You get terrific views ahead, mainly to your right and of course straight across the harbour, towards Castle Park. Sometimes, the path veers in from the water and rises, reasonably steeply, and then there are the yellow flowers of the furze and the blue of the sky. Quite a lot of wild flowers here and more, particularly the foxglove, gearing up to bloom in June.

Little history lessons also on plaques along the way. The fort, the Armada and even Robinson Crusoe are featured in these one or two sentence info boards.

Not too many signs about the path itself and I’m not really sure how far one can go. We walked about 35 minutes out on Monday, passing the busy boatyard and a little group of water side houses before deciding to return back. On the way back you will get terrific views of the fort.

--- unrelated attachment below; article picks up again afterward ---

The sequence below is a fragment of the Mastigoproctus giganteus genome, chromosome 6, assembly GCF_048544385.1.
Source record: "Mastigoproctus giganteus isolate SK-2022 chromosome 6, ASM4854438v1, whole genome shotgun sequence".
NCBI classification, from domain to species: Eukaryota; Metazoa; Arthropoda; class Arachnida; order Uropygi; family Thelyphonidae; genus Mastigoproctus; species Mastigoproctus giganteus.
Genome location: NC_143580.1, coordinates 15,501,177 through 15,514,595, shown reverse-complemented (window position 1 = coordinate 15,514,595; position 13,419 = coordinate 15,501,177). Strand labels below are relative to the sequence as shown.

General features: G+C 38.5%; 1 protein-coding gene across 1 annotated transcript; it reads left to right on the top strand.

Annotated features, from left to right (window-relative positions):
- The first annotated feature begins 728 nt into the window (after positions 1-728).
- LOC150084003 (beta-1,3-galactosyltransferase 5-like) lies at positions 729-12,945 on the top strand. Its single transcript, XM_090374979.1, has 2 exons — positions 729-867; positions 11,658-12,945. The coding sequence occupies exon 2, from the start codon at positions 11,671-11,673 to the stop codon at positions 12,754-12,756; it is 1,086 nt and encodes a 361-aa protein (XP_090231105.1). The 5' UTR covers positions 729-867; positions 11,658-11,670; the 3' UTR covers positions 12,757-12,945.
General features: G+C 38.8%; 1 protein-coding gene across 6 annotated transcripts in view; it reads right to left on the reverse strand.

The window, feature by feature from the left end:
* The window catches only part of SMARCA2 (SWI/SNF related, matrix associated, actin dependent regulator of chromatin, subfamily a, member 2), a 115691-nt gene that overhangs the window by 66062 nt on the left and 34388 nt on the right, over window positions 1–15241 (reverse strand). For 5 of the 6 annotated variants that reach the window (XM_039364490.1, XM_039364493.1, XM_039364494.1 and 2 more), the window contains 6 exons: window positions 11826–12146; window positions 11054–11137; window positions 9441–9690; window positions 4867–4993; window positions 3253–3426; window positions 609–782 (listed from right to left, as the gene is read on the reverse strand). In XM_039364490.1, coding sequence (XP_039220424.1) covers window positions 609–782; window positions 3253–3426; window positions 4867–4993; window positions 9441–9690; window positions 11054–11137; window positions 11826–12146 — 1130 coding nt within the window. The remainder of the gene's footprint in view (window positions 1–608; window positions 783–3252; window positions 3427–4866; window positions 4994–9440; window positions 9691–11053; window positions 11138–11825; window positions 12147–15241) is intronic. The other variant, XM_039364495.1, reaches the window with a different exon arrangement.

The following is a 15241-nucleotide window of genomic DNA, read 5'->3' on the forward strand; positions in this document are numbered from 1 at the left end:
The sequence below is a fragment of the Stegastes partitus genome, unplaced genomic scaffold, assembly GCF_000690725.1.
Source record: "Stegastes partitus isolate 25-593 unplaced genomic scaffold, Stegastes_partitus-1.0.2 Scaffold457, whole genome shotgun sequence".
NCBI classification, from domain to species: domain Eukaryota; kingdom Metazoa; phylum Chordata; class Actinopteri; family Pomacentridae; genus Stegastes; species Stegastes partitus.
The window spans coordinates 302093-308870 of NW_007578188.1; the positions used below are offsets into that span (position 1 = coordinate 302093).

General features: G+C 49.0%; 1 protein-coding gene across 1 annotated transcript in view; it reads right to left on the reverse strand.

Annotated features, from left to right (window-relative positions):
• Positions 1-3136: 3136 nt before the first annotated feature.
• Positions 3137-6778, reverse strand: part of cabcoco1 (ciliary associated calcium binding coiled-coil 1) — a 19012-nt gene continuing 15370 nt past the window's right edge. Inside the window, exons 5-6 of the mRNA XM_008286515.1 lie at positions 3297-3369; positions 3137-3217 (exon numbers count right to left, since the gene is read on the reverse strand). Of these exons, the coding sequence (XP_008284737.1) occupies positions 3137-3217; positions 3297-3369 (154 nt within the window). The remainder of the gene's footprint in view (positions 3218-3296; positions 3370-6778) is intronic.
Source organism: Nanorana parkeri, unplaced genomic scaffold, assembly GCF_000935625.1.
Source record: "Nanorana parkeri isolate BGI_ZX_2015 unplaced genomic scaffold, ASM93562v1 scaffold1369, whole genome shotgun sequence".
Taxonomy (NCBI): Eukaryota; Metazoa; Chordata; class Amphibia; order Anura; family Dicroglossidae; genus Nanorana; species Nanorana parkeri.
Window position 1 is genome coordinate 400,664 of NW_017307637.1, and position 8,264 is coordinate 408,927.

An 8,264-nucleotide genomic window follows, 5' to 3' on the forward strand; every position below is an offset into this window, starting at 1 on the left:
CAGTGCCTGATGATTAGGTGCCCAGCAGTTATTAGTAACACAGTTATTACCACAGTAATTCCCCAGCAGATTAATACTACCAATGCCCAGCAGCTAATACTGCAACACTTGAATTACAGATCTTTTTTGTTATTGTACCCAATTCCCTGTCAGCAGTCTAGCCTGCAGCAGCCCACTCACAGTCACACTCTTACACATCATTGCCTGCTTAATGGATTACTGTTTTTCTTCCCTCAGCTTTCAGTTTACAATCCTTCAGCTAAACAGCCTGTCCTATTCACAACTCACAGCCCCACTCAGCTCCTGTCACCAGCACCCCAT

Did a bit of searching on the net but found that most of the info about walks coming from local Kinsale sites keep referring you to local commercial walking guides. Which is all very well. But I think basic info about local walks, and Kinsale is hardly the only town that the guides are tying up, should be made available to visitors who may not want a guide or who may not be able to afford one.

I did find this Google earth reference http://maps.google.co.uk/maps?q=http://www.geograph.ie/photo/2397963.kml&z=13 and here you may see the fort, the boatyard and the group of houses I referred to.